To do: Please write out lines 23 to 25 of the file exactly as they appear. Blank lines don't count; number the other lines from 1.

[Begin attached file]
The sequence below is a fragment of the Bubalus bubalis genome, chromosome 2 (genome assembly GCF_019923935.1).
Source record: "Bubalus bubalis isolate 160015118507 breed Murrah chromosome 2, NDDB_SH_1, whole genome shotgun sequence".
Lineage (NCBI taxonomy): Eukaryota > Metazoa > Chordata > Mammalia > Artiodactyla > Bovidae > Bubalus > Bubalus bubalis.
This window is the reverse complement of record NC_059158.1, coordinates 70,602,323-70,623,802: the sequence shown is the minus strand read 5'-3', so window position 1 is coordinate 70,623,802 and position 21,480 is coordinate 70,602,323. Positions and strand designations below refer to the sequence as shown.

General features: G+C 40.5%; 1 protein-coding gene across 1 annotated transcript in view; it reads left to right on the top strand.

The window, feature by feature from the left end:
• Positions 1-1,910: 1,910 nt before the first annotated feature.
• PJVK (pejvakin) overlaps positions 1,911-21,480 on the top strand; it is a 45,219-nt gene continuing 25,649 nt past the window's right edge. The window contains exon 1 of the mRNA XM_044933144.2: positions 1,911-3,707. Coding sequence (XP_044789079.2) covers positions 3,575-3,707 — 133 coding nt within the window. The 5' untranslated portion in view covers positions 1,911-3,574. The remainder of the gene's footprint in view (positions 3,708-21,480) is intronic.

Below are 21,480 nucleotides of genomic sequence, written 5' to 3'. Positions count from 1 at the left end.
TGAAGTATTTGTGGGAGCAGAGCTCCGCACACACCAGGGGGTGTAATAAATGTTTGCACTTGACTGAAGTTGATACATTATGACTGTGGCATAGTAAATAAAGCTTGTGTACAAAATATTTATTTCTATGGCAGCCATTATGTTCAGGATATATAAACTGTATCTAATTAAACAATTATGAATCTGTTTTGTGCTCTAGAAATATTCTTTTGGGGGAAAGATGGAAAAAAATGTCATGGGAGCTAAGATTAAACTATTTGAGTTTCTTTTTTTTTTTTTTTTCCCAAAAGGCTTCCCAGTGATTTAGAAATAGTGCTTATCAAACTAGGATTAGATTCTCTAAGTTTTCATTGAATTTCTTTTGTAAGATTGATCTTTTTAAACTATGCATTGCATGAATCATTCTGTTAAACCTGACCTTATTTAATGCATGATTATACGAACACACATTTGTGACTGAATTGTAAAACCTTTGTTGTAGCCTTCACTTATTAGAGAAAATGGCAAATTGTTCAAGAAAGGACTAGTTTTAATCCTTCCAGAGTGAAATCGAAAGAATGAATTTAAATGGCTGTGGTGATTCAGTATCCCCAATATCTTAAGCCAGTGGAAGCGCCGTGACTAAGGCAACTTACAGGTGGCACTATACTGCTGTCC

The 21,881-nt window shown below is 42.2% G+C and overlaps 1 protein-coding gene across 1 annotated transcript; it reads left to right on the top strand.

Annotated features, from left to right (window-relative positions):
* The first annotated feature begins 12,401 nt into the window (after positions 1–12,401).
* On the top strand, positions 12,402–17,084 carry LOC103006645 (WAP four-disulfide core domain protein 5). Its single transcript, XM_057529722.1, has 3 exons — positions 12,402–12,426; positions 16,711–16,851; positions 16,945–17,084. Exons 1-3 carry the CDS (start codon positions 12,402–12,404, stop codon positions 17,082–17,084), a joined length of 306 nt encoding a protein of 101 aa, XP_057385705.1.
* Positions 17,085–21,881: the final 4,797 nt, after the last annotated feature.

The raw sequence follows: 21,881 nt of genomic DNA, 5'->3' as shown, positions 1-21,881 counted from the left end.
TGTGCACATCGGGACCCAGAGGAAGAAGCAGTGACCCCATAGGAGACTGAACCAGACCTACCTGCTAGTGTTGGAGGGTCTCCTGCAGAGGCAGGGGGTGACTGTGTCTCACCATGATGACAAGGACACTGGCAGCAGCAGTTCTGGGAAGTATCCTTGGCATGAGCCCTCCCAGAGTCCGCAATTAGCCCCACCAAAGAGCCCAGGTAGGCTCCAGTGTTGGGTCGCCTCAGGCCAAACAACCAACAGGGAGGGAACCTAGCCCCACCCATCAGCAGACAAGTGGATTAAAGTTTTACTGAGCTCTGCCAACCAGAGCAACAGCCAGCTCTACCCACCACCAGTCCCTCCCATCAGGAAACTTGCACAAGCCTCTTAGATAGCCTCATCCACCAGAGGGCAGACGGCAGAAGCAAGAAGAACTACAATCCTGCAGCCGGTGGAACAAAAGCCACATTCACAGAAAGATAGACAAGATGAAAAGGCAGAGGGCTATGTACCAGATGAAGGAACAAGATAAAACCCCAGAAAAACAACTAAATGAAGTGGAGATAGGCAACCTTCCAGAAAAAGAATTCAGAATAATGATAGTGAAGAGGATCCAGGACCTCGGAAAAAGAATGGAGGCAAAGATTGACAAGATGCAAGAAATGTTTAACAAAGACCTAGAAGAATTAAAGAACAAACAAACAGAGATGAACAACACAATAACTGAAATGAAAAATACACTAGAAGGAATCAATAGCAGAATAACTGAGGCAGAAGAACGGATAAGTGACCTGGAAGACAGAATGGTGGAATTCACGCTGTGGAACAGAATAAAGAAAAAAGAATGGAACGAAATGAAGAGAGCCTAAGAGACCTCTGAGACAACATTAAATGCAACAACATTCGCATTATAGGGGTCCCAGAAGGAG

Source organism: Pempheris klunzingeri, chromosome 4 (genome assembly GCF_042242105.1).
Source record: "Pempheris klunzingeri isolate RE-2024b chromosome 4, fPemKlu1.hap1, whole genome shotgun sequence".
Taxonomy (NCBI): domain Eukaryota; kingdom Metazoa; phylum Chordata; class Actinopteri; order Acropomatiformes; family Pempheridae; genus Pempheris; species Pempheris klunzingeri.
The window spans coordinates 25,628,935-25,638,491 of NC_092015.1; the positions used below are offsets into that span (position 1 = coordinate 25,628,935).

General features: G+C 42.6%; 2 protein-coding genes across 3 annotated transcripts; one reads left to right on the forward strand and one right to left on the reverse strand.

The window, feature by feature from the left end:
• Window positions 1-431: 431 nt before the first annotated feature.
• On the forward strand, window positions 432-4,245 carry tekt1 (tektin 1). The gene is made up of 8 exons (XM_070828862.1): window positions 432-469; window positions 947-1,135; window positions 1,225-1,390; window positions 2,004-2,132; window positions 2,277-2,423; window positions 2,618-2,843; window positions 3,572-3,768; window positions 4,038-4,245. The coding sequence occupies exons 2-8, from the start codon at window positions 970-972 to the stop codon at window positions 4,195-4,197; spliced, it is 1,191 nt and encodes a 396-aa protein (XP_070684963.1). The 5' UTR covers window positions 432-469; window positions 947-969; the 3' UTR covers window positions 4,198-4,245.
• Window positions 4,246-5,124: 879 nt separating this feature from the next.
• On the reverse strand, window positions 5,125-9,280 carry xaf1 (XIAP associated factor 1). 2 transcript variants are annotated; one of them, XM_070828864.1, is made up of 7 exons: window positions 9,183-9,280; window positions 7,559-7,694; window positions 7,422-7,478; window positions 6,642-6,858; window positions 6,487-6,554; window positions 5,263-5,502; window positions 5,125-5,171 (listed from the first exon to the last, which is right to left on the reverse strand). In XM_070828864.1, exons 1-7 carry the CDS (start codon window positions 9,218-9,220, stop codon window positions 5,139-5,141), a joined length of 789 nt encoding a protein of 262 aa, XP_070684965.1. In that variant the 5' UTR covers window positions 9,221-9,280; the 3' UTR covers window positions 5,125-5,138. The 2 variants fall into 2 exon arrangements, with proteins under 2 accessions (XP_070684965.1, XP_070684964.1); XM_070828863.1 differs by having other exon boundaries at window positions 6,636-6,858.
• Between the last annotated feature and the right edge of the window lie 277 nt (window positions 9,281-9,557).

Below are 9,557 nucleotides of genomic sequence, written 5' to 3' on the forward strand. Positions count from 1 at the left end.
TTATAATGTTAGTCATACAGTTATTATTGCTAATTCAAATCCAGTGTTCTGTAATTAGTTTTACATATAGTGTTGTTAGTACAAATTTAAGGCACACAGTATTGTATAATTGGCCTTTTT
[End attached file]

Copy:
The window, feature by feature from the left end:
• Window positions 1-431: 431 nt before the first annotated feature.
• On the forward strand, window positions 432-4,245 carry tekt1 (tektin 1). The gene is made up of 8 exons (XM_070828862.1): window positions 432-469; window positions 947-1,135; window positions 1,225-1,390; window positions 2,004-2,132; window positions 2,277-2,423; window positions 2,618-2,843; window positions 3,572-3,768; window positions 4,038-4,245. The coding sequence occupies exons 2-8, from the start codon at window positions 970-972 to the stop codon at window positions 4,195-4,197; spliced, it is 1,191 nt and encodes a 396-aa protein (XP_070684963.1). The 5' UTR covers window positions 432-469; window positions 947-969; the 3' UTR covers window positions 4,198-4,245.